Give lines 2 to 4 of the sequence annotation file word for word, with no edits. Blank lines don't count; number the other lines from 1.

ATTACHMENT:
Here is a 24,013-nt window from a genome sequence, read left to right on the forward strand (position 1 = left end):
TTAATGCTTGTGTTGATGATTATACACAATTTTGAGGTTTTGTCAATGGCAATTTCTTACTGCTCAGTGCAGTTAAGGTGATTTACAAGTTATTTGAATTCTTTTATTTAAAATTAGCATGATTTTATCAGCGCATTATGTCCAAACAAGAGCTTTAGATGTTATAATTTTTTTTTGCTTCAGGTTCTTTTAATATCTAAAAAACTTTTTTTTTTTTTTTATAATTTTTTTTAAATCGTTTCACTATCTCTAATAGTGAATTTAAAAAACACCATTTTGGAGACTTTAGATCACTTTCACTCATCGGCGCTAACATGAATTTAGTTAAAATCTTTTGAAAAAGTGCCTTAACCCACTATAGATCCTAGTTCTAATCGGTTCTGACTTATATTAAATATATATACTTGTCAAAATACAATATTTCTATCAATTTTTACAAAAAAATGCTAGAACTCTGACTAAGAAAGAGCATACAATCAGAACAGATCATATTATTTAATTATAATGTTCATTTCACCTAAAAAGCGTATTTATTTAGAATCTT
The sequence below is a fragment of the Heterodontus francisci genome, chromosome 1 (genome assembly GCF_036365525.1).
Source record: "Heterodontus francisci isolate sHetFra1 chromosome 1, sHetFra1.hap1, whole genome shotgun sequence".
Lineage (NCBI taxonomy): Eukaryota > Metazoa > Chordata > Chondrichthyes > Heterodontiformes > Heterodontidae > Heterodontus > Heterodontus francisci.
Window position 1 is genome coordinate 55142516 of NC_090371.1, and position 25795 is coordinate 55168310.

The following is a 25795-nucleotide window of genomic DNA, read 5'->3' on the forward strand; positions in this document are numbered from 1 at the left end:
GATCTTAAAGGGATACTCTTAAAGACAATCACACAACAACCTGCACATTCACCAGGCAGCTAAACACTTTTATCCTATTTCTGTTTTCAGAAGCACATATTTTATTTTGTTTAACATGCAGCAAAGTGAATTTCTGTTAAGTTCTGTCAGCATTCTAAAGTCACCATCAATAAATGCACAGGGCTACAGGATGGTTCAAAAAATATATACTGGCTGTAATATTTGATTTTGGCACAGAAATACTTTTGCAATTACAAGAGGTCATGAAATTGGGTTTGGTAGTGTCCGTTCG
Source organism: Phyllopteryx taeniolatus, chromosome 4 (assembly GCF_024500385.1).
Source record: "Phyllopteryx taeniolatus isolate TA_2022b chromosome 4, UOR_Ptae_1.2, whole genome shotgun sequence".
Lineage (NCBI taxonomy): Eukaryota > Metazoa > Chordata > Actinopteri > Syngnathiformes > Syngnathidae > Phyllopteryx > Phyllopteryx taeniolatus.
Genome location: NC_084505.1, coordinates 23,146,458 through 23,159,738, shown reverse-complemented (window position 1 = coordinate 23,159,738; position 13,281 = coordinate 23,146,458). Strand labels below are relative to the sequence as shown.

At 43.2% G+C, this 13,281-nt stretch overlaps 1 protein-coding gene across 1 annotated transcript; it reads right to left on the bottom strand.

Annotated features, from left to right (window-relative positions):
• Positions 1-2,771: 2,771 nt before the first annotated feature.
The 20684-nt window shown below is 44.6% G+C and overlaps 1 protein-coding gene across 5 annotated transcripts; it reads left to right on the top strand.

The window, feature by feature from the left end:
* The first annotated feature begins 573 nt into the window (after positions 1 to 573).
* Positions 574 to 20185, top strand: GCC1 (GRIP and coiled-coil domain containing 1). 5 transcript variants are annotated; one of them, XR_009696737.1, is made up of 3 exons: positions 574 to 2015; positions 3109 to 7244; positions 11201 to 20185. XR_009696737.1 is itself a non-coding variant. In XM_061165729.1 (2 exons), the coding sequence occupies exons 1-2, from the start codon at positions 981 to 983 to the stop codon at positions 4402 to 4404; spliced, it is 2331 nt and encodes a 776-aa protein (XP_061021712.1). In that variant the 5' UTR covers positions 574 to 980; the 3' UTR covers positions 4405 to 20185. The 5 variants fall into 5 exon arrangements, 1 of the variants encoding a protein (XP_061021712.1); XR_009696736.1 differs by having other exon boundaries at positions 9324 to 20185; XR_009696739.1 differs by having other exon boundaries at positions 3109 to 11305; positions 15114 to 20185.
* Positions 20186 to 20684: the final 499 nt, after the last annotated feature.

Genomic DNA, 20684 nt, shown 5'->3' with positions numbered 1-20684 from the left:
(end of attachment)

TTAATGCTTGTGTTGATGATTATACACAATTTTGAGGTTTTGTCAATGGCAATTTCTTACTGCTCAGTGCAGTTAAGGTGATTTACAAGTTATTTGAATTCTTTTATTTAAAATTAGCATGATTTTATCAGCGCATTATGTCCAAACAAGAGCTTTAGATGTTATAATTTTTTTTTGCTTCAGGTTCTTTTAATATCTAAAAAACTTTTTTTTTTTTTTTATAATTTTTTTTAAATCGTTTCACTATCTCTAATAGTGAATTTAAAAAACACCATTTTGGAGACTTTAGATCACTTTCACTCATCGGCGCTAACATGAATTTAGTTAAAATCTTTTGAAAAAGTGCCTTAACCCACTATAGATCCTAGTTCTAATCGGTTCTGACTTATATTAAATATATATACTTGTCAAAATACAATATTTCTATCAATTTTTACAAAAAAATGCTAGAACTCTGACTAAGAAAGAGCATACAATCAGAACAGATCATATTATTTAATTATAATGTTCATTTCACCTAAAAAGCGTATTTATTTAGAATCTT
The sequence below is a fragment of the Heterodontus francisci genome, chromosome 1 (genome assembly GCF_036365525.1).
Source record: "Heterodontus francisci isolate sHetFra1 chromosome 1, sHetFra1.hap1, whole genome shotgun sequence".